LOS ANGELES -- When trying to get their players to relish the fundamentals rather than squirt more mustard on the hot dog with the fancier play, coaches at all levels remind their guys that a dunk is not worth more than a layup. They both count for two points.
Yes, Bryant's driving layup with 9 seconds left over the outstretched arms of the 6-foot-9 Josh Smith proved to be the game winner.
However, it was Bryant's turn-back-the-clock dunk two minutes earlier -- when he blew by Smith and took off past the charge circle -- that might well have decided the contest.
"It’s more of a message to my team here to try to kind of have that will, that hunger to push through it by any means necessary," Bryant said after finishing with a game-high 34 points, which is right in line with the 34.8 points on 56.9 percent shooting he's been putting up over the past five games. The Lakers have gone 4-1 in that stretch to post a 30-30 record and get back to .500 for the first time since Dec. 28.
It sums up the rigors Bryant puts his 34-year-old body through in order to be able to perform at this high of a level in his 17th season. The ice baths. The strict diet. The pre-dawn workouts.
All to make himself able to compete night in and night out. And all to make himself compete the same way as the league's best player, LeBron James, even though James is six years his junior.
And Bryant hasn't relinquished the ability to seize momentum with a good, old-fashioned, game-changing jam.
"It definitely energizes all of us. Man, he’s jumping with power, too," said Steve Blake, who had the game-ending steal off an errant Smith pass following Bryant's offensive heroics. "You got to move on to the next play. But for that split instant you’re just like, ‘Wow,’ and you know he’s demoralized the other team for that moment. Sometimes it can take confidence away from the other team, even on the offensive end."
And we're seeing it more at this stage of his renaissance career then we did in previous seasons when it seemed like he was winding down.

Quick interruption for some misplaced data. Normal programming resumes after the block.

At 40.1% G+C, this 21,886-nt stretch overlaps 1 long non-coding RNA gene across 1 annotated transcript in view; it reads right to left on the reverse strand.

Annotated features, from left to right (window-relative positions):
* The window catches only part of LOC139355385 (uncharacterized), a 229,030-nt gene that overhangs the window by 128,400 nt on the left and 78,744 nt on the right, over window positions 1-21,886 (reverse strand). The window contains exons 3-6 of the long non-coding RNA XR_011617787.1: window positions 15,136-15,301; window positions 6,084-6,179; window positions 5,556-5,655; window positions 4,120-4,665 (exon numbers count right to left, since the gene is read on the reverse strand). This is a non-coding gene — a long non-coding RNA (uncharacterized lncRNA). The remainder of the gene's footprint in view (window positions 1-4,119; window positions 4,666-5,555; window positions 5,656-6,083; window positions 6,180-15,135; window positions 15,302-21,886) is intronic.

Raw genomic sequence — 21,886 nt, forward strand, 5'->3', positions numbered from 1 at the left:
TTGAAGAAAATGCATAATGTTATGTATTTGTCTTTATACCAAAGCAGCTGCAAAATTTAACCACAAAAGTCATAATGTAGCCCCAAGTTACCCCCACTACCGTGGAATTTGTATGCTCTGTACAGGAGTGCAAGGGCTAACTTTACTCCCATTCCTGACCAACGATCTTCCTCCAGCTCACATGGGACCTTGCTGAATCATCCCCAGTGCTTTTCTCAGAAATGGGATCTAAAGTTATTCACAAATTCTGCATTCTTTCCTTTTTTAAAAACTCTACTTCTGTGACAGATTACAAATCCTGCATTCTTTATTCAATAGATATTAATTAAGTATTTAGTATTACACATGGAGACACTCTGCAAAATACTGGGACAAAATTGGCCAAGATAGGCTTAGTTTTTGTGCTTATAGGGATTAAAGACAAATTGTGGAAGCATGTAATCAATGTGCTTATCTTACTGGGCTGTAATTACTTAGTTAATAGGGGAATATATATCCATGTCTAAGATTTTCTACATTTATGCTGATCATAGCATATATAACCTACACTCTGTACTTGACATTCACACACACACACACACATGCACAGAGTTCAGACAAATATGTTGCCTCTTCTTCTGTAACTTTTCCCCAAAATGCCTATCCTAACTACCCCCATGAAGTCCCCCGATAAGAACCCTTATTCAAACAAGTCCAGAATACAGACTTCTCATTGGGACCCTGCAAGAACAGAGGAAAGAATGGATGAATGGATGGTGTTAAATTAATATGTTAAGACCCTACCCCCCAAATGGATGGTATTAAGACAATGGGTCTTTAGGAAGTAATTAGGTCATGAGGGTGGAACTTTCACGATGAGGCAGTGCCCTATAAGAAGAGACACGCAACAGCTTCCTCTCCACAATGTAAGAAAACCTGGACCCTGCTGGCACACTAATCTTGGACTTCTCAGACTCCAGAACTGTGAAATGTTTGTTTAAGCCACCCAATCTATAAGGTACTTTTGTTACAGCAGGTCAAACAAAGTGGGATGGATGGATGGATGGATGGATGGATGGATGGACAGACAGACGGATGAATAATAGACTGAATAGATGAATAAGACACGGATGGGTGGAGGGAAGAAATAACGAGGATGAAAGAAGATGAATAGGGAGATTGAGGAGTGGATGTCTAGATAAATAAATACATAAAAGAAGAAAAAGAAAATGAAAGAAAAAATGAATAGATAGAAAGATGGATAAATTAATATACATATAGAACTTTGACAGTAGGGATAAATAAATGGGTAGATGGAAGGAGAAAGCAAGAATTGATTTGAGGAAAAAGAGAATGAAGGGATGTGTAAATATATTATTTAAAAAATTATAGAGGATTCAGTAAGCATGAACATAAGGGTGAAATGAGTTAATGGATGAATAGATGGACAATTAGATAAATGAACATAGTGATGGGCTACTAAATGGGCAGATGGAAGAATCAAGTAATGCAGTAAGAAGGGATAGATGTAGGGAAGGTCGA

Bryant now has 33 dunks in the Lakers' 60 games this season, good for an average of .55 dunks a night. That's a better dunking rate than the 28 he had in 58 games last season when he was 33 (.48 average). And the 38 he had in 82 games in 2010-11, when he was 32 (.46). And the 36 in 73 games in 2009-10 when he was 31 (.49).
"I was in my coffin a few years ago," Bryant said, gladly reminding the media that plenty of the pundits and scribes out there have soiled hands from prematurely throwing dirt on his grave. "Vino is out of the barrel."
"Vino" is the new nickname Bryant adopted after a writer for his advertising agency called him it in a text after Bryant had three highlight reel variety dunks Thursday against Minnesota.
As Bryant has gotten better with age, his new-look Lakers team also has improved as the season has progressed. They've won 13 of their past 18 games, with Bryant making a playoff guarantee to Sports Illustrated during that stretch.
"His belief in himself is huge," Lakers coach Mike D'Antoni said of Bryant.
The formula for Bryant's slam-dunk resurgence is part confidence and part physical dedication. It’s partly schematic, too.
"I can get to the rim a lot more because the floor is more spread," Bryant explained this week. "So I can attack the basket. And my passing and teammates knocking down shots opens the floor more for me, because I can get all the way to the rim."
The one teammate who will matter most in determining if these dunks by Bryant will lead to something more, or just end up in YouTube mixes for years to come, is Dwight Howard.
"It was a great dunk," Howard said. "He probably surprised himself with that one."
Even though Howard jokingly gave Bryant only an "8 or 9" out of 10 for the dunk, any praise for Bryant was positive to hear after Howard bizarrely refused to comment on Bryant's dunks after the Minnesota game.
That doesn't mean they're destined to pour championship champagne on one another, but even Howard seems to have accepted the recipe for how the Lakers are winning games.
"People are starting to see how tough we can be when we play together," Howard said.
For now, the rest of the league is drinking the "Vino" Kool-Aid right along with Bryant.
However, Bryant's 1996 NBA vintage seems to age better when stored along with some doubt.
"I got plenty in the tank, but if you all want to feel free to criticize and say I don’t, go right ahead," Bryant said.